Alasdair MacIntyre is the rare ex-Marxist who did not morph into a neoconservative. He is hard to place on the commonplace Left-Right political axis because he has rejected the modern assumptions common to both its poles. Still, as a kind of anti-capitalist radical, he remains convinced that Marxism is a source of indispensable critical insights into the nature of capitalism and how it functions as the engine of both oppression and alienation. Marx-as-prognosticator, however, as opposed to Marx-as-critic, did not fare as well for MacIntyre — if Marx in fact had any ambitions to be prescient about the details of how revolutionary praxis will actually prevail.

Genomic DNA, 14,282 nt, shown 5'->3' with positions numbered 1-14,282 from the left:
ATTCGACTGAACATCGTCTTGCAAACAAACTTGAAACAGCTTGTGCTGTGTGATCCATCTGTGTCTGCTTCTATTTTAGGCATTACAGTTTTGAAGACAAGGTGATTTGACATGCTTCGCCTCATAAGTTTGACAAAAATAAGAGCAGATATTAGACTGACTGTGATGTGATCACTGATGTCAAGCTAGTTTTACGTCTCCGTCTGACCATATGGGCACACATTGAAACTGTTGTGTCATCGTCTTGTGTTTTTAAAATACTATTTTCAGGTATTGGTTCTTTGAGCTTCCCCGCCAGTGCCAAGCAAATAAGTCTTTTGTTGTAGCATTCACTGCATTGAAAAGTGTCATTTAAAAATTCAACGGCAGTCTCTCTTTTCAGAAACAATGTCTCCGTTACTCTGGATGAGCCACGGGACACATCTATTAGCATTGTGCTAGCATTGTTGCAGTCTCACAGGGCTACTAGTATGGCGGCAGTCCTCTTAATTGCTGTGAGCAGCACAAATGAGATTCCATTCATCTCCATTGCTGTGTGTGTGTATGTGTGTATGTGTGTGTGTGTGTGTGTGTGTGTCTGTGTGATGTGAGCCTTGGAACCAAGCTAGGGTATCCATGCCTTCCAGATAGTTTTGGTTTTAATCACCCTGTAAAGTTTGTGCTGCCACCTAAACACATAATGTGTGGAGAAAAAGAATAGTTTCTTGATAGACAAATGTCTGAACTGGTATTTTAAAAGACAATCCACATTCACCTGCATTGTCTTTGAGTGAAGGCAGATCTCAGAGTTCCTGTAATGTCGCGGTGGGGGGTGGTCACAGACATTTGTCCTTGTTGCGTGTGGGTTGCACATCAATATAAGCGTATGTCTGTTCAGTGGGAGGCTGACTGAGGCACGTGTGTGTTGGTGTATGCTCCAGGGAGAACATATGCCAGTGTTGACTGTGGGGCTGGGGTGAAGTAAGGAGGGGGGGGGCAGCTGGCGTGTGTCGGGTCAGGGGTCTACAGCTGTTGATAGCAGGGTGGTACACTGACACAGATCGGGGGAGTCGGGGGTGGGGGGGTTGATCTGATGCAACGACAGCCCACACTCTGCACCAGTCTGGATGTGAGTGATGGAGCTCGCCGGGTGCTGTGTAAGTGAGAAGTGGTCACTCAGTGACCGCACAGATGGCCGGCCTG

Leon Trotsky is the hinge-figure in MacIntyre’s critique of Marxism as a political program. In opposition to Stalin, Trotsky held fast to Marx’s own historical analyses, from the rejection of the idea of “socialism in one country” to the conviction that successful communist revolution would happen if and only if certain material conditions, such as the final overproduction crisis of capitalism and the actual “withering away” of the socialist state, came to pass. MacIntyre concluded that Trotsky’s predictive failure also signals Marx’s failure as a reliable guide to political and economic revolutionary praxis: